Friday, July 16, 2010


On Monday I flew trans-Atlantic with the kids to see my family, as we do every summer. When they were very young, this journey was a lesson in survival but this year they were old enough, I thought, that I didn't have to worry too much about behavior on the plane. And I was right. I should, however, have worried about everything else.

My husband drove us to the airport and helped get us checked in, which basically consisted of entertaining the kids while I was patient with the newbie at the check-in desk. I was so relieved to be done with him (check-in guy, not my husband) and seated all together that I didn't question our seating arrangements. Then, we were held up in security so long (because SOMEONE in our party was carrying a pair of craft scissors which won't even cut paper) that we just made the flight. So it was quite a relief to be on board at last.

Imagine my horror when I discovered that we had been put four across in a row that was flanked by the bathrooms. If I put my arm straight out to the side I could lay my hand flat on the bathroom door. Ditto my daughter. So, as well as the pongy smell of airplane toilet all night, we had the squeek/bright light!/squeek/CLICK/tinkle/FLUSH!!!/click/squeek for eight hours. Not to discount being bumped by people waiting for the toilet (nothing says 'STAY AWAKE!' like a handbag to the face). Needless to say, noone got any sleep.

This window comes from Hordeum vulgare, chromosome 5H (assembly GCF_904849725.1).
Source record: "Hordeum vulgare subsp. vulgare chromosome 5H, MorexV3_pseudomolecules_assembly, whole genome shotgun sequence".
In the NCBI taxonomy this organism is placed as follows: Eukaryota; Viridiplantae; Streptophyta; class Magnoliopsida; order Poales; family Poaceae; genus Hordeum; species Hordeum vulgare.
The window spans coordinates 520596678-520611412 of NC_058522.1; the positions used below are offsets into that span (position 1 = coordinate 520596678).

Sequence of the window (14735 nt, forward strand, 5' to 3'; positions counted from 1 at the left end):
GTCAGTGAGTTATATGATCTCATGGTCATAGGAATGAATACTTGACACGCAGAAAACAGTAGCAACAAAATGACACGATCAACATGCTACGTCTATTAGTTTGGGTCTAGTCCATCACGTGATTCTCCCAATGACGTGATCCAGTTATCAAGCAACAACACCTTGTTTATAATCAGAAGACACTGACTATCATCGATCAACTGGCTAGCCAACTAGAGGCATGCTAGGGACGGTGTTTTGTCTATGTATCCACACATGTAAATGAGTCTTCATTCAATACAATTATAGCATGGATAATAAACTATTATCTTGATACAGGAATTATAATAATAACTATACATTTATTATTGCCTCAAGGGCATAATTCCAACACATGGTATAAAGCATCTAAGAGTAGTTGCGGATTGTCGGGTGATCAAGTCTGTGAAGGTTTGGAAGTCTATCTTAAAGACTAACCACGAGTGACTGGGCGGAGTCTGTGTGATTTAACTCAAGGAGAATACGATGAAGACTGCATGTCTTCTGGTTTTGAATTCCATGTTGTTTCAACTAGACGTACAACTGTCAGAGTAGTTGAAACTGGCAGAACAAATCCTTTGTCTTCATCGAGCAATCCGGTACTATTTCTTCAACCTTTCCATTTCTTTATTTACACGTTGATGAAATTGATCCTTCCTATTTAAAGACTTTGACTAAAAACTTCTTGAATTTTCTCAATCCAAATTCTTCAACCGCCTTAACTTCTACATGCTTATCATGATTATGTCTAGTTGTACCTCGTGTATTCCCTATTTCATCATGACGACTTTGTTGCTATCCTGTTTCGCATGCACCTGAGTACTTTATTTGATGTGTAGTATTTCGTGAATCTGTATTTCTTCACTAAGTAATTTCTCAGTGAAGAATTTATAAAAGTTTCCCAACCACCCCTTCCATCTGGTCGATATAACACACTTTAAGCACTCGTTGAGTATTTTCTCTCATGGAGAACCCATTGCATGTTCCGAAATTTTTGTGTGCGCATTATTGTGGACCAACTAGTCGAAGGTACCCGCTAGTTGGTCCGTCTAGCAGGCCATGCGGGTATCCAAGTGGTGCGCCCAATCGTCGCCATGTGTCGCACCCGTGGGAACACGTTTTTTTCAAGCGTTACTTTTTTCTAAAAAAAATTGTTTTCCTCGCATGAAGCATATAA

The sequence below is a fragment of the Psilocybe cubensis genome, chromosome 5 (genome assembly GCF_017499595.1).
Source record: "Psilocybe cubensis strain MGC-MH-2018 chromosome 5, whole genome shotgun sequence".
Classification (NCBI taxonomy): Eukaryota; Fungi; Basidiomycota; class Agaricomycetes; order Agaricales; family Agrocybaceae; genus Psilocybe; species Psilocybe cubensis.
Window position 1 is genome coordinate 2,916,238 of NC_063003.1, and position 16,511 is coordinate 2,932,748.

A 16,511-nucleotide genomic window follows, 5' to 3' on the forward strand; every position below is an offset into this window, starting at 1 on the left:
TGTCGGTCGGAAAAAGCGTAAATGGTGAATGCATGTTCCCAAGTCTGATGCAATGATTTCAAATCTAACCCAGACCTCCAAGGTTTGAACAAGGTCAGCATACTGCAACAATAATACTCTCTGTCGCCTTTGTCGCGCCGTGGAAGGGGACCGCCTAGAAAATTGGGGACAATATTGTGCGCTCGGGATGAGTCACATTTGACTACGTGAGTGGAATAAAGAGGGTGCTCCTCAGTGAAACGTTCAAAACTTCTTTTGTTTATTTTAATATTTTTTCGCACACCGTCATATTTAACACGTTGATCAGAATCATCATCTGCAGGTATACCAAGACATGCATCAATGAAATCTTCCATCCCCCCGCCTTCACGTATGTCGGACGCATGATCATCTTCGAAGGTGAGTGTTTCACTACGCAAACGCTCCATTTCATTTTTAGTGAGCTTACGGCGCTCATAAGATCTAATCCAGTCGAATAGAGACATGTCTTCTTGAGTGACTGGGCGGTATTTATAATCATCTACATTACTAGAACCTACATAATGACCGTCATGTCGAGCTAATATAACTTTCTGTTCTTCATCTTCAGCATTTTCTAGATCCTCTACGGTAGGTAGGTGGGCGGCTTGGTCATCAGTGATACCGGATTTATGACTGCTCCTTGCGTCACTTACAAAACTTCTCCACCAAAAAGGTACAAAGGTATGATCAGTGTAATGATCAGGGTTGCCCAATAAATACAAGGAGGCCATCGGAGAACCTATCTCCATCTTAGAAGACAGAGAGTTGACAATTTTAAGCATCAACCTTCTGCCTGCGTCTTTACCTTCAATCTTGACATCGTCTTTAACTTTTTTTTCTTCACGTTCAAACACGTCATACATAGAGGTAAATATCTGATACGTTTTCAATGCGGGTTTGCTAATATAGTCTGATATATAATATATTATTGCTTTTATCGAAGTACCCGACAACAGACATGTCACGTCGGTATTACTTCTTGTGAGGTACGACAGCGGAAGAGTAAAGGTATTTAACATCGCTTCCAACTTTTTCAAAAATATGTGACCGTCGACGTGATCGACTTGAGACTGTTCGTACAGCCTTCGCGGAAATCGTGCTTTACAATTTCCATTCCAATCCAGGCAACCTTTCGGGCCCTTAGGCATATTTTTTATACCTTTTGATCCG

Eventually, we made our destination only to be told that the gangway had broken and we had to wait half an hour for a set of stairs to arrive. I have to say that at this point the behaviour did begin to deteriorate. When we finally made it out, walking across the tarmac in the pouring rain - yes, the string of lovely, summer weather broke that morning - it was with the relief of a rescued claustrophobic. Clearing customs and immigration was thankfully quick and we walked limply through looking for the sunny face of my sister.

Sadly, her car had broken down.

Air travel used to be such an exciting adventure, we even got dressed up for the occasion. Now I look at it the same way as I view giving birth. You look forward to the end result, while you are doing it you vow to never do it again, and then with time you forget the pain and agree to do it again.

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